Internet incubator Divine InterVentures Inc., (Nasdaq: DVIN) lost almost 1/4 to just above 8 3/4 Tuesday in its initial public offering.
It priced at the bottom of its expected range of $9 to $10 per share, which was lowered from $13-$15 per share.
Complicating matters, the stock was forced to trade under the temporary ticker "TEMPV" for the day after lead underwriter Robertson Stephens had to delay settlement of the offering.
The much-anticipated, but controversial, IPO has been put off in twice in two weeks. Like CMGI (Nasdaq: CMGI), the company invests in, and nurtures, development stage B2B and infrastructure companies and cashes in when they go public. Divine's biggest challenge was taking itself public in a market where Internet incubator valuations have fallen off.
The company, founded 14 months ago by entrepreneur Andrew "Flip" Filipowski, has been in registration since December. Underwriters planned to take the company to market by late June, but delayed the pricing by a week to allow the investment bankers a chance to build more orders.
The Securities and Exchange Commission's concern that the company had engaged in pre-offering publicity also delayed the deal, the Wall Street Journal reported. Because the SEC requires that pre-IPO public disclosures needed to be incorporated in the deal's filings, underwriter Robertson Stephens had to reprint and recirculate the company's prospectus.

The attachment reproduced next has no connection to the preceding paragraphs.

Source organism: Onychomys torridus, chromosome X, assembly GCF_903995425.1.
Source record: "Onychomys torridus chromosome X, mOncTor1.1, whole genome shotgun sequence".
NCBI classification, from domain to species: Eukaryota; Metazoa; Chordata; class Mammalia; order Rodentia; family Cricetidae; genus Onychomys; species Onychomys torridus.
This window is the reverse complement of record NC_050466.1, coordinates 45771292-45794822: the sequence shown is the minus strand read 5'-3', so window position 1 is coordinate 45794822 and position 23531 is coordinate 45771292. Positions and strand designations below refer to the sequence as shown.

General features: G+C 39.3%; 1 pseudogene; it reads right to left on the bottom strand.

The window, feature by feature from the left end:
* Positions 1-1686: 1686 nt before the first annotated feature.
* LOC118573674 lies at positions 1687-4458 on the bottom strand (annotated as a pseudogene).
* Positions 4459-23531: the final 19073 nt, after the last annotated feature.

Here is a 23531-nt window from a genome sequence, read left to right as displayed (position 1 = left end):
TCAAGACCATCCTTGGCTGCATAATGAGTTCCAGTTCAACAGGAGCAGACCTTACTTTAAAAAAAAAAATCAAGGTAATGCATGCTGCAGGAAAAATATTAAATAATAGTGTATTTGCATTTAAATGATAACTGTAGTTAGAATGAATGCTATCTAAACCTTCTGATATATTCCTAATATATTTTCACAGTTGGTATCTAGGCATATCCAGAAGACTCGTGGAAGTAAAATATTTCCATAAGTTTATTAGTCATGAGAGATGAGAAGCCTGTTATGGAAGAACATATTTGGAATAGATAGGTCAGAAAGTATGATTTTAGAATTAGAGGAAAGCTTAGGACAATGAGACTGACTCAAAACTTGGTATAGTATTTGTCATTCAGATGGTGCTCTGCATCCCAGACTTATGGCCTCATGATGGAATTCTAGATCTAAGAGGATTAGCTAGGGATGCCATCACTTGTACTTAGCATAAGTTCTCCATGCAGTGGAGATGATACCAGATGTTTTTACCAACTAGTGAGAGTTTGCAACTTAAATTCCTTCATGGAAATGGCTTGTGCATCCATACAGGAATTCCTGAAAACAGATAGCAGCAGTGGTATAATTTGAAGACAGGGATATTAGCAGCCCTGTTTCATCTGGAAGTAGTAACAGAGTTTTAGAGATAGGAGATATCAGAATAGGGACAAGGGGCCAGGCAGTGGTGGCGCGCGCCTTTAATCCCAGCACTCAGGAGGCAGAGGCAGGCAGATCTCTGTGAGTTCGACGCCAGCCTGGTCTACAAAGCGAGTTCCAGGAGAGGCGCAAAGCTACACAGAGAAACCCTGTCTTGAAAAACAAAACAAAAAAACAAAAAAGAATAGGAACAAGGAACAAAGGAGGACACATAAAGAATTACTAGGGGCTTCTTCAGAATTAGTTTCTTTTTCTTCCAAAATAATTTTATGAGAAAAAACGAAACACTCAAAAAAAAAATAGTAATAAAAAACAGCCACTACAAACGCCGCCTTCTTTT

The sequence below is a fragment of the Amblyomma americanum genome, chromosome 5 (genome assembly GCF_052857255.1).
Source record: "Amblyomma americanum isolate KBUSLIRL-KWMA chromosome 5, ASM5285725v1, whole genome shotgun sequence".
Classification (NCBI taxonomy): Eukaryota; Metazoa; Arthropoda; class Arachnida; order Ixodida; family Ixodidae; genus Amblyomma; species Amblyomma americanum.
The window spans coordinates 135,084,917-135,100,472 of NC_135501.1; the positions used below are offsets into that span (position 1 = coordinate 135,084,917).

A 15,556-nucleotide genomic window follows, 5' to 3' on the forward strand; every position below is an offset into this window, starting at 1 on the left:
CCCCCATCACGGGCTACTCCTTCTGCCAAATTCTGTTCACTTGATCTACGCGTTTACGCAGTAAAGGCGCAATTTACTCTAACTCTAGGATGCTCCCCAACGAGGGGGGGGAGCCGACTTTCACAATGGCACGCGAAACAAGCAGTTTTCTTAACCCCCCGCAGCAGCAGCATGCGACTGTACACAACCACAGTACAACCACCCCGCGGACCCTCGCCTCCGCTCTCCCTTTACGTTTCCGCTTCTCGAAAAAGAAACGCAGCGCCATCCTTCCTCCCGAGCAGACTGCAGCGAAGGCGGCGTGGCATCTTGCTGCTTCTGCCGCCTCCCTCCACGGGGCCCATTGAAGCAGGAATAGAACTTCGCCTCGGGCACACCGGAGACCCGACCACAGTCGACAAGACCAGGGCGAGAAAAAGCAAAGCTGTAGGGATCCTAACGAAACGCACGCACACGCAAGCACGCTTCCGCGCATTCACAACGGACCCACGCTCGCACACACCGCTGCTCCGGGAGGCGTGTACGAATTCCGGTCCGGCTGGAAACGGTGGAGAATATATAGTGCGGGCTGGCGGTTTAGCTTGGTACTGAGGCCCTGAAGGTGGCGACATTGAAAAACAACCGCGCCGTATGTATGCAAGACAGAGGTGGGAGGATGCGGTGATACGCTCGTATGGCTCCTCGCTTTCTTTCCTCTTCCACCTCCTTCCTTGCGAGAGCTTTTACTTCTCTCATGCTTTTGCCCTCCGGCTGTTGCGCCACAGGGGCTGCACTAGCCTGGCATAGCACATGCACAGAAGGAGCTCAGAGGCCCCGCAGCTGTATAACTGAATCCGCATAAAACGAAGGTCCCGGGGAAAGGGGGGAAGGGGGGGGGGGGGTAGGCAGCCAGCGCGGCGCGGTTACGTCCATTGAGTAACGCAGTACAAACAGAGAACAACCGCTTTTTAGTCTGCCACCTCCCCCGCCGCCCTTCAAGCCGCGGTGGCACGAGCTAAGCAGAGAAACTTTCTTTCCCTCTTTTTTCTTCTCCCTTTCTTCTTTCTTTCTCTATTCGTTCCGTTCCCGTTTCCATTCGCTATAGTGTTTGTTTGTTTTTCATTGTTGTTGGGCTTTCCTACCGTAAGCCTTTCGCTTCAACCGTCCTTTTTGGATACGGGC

The IPO had been put back on the IPO calendar for pricing after the stock market closed Thursday, and was put off for three consecutive trading days.
As well as having bad timing and SEC difficulties, the company has also wrangled with its underwriters. Last month, Filipowski fired Credit Suisse First Boston as divine interVentures' lead underwriter when it advised the company to delay the IPO until this fall.
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